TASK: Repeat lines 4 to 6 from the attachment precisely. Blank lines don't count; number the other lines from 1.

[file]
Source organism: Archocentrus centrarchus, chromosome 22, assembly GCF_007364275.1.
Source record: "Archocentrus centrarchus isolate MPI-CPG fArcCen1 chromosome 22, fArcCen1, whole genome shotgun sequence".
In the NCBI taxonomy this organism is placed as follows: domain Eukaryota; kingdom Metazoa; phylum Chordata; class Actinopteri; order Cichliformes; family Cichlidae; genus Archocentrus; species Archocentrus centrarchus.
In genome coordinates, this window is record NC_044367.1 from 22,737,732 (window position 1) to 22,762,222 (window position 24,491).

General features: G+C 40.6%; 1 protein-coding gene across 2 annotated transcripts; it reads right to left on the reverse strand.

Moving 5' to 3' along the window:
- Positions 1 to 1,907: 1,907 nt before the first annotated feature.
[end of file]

In genome coordinates, this window is record NC_044367.1 from 22,737,732 (window position 1) to 22,762,222 (window position 24,491).

General features: G+C 40.6%; 1 protein-coding gene across 2 annotated transcripts; it reads right to left on the reverse strand.

Moving 5' to 3' along the window: